“As long as the question is, I can answer it very simply: There is no written recipe that tells you what to do. I’m a doctor, and how many doctors can be designers? That’s why I can’t tell you “I did this or that.” What I can tell you is that I worked hard, very hard, and for me “no” does not exist. As soon as problems or certain situations start to appear, a specific solution must be found at that very moment. I do not have special dates. If you have a dream, go for it, but it isn’t easy.”

In addition to having a distinctive hallmark, Jacqueline is always looking for a way to collaborate and break with preconceptions, considering the needs of her colleagues and the future functionality of any of her pieces. Thus, we can see her working with Rox, Mayelín Guevara, Ismael de la Caridad, Valladares or the girls from Fresko, and all this because: “I don’t like people to put me in a box, to expect things from me; I like being unpredictable.” To the extent that one of the dishes she currently offers in her restaurant is presented on a classic school tray.

What other projects do you have in line, in terms of the store and your brand?

This café emerged from the boutique, and something occurred which we hadn’t expected. As my thing is design, and not gastronomy, I began to focus on gastronomy, on the perfection of the dish, and the drinks I like, and thus I began to gain strength in this area I am unaware of. I have managed to ensure that the restaurant is just the way I want it, so now I can dedicate all my efforts to the design, to bringing together the café-boutique, but maintaining the space of each. Right now, we are in a design face to transform the warehouse we have at the back of the space into the boutique, but ensuring that from the outside the two are understood as a single project.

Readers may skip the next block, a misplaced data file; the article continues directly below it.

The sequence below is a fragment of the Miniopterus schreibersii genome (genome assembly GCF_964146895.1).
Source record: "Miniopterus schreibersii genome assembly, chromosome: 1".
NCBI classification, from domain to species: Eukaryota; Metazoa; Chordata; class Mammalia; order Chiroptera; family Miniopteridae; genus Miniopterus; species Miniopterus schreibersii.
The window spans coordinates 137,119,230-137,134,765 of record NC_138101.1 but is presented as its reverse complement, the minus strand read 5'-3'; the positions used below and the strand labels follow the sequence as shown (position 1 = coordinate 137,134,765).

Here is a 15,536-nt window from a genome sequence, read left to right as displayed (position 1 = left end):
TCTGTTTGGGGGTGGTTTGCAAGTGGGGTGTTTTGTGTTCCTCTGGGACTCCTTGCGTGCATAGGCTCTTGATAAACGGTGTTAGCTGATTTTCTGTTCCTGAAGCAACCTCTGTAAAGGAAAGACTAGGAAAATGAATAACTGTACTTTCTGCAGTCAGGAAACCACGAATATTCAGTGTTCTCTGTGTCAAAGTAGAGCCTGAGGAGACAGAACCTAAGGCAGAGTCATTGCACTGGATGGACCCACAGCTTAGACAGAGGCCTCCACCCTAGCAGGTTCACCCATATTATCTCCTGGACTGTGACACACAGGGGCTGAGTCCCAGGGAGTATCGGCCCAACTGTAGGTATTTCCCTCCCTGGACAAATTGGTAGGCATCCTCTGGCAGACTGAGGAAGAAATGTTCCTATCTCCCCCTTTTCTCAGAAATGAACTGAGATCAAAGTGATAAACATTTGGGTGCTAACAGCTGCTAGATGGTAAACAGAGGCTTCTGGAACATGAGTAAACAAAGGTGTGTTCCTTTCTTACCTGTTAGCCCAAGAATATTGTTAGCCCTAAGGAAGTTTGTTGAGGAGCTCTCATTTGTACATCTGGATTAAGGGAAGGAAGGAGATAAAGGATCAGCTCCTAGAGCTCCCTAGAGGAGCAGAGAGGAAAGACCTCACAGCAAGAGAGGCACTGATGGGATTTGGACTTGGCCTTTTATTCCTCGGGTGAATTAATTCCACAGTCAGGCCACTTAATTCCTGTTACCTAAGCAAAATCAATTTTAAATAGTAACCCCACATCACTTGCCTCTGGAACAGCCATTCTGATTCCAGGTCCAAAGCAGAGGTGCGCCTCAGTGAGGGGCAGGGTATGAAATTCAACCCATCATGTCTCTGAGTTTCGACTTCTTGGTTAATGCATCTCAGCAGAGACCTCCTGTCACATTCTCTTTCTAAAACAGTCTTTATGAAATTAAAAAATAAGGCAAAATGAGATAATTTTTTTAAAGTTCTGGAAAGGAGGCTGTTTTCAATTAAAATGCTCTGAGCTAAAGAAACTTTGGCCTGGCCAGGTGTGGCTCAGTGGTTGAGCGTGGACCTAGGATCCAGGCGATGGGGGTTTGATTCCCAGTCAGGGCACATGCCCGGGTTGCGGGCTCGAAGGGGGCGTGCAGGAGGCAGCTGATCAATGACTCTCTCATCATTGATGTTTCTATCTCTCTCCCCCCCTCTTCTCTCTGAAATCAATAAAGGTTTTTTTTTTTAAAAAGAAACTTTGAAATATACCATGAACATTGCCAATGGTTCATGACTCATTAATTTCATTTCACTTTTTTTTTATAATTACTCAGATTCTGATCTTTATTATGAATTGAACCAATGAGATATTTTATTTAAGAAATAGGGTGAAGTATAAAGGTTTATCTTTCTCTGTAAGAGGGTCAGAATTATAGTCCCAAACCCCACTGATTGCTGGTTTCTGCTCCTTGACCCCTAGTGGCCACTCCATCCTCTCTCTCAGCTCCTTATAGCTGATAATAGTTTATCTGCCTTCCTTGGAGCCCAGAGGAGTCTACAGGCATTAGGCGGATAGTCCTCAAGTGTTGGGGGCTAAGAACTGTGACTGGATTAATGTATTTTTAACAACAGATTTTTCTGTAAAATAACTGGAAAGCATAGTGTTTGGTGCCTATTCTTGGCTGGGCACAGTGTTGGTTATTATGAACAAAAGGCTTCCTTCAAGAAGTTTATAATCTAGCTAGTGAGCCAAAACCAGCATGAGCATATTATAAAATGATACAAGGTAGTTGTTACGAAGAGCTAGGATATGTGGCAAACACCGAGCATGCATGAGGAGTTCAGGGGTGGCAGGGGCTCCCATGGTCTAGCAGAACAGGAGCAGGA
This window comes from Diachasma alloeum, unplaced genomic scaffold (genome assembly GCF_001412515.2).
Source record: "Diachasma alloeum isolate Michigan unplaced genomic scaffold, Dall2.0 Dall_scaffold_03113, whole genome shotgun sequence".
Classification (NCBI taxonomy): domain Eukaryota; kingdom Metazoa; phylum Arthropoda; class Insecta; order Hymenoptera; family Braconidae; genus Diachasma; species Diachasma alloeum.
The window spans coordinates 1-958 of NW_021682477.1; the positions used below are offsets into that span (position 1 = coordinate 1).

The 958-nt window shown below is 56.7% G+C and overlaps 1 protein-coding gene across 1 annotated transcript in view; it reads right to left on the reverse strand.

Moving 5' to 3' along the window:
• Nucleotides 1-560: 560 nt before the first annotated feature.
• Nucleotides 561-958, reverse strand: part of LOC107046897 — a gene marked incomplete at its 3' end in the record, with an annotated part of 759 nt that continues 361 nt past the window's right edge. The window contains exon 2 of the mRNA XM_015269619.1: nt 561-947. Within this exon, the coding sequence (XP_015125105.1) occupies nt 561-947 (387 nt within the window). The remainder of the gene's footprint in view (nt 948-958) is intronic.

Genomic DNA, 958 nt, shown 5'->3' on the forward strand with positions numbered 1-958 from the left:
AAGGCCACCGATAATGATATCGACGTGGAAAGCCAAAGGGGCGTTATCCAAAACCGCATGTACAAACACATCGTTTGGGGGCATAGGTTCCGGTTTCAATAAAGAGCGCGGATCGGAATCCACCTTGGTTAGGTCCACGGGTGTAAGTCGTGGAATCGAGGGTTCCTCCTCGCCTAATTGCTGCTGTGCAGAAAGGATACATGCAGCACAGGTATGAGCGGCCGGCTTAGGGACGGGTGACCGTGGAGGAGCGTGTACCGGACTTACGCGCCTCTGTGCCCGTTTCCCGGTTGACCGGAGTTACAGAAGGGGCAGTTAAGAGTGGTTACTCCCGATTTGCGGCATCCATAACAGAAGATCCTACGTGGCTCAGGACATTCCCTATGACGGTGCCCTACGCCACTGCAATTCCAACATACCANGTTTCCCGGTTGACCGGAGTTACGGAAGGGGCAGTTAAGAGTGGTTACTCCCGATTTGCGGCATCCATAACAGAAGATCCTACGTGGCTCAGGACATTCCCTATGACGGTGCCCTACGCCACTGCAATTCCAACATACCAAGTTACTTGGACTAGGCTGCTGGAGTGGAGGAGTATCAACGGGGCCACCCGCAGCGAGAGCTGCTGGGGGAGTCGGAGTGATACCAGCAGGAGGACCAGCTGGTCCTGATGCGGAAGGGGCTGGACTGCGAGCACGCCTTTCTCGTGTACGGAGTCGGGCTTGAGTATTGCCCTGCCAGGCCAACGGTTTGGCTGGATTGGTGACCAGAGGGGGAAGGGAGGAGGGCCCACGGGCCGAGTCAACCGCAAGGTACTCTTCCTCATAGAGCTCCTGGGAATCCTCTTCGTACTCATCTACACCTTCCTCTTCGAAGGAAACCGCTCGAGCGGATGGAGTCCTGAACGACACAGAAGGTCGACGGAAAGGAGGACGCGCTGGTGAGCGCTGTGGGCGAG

In terms of redesigning the brand, a new logo has been created that reflects my focus as a designer, of creating beautiful products that are intrinsically simple and elegant. The dragonfly is a predominant element of the new appearance of the brand, and in a large part of the world, it symbolizes change in terms of self-fulfillment, mental and emotional maturity, and the understanding of the meaning of life, aspects that make clear my current perspective.

What problems have you as an entrepreneur had to overcome during your career?

If I were to talk to you about problems, I would have to say that everything depends on the way in which you look at it, because where you see a problem, I see an opportunity. If I can’t find a certain fabric, I use another. And in design I combine an animal print with flowers and it is spectacular, and nobody knows that I didn’t have enough of the animal print, and that the inspiration came from what I had. But that is what makes us different as Cubans, that we are not afraid of anything. I characterize myself by not spending more than two minutes regarding any situation that arises as a problem, because you end up tormenting yourself and closing up.

What else does Jacqueline Fumero dream of?

“That big dream that I have and that I am going to fulfill one day (to the point that she cannot speak about it without getting excited), is to represent Cuba internationally, to position Cuban fashion on the major catwalks. There are very good designers on the island, with lots of enthusiasm, and if we come together, we can do this. That would be my big dream, that Cuba be a fashion reference for the world.”

Despite preferring a hands-on approach to every detail, Jacqueline Fumero has full confidence in her team, and anyone with a drive to work and no limits is welcome on board. Unpredictable and obsessive, but also persevering in her work, she has broken the molds of the everyday to offer us a subtle elegance, both in terms of dress and food, which teaches us that no matter how hard the challenge is, the reward is always worth the effort.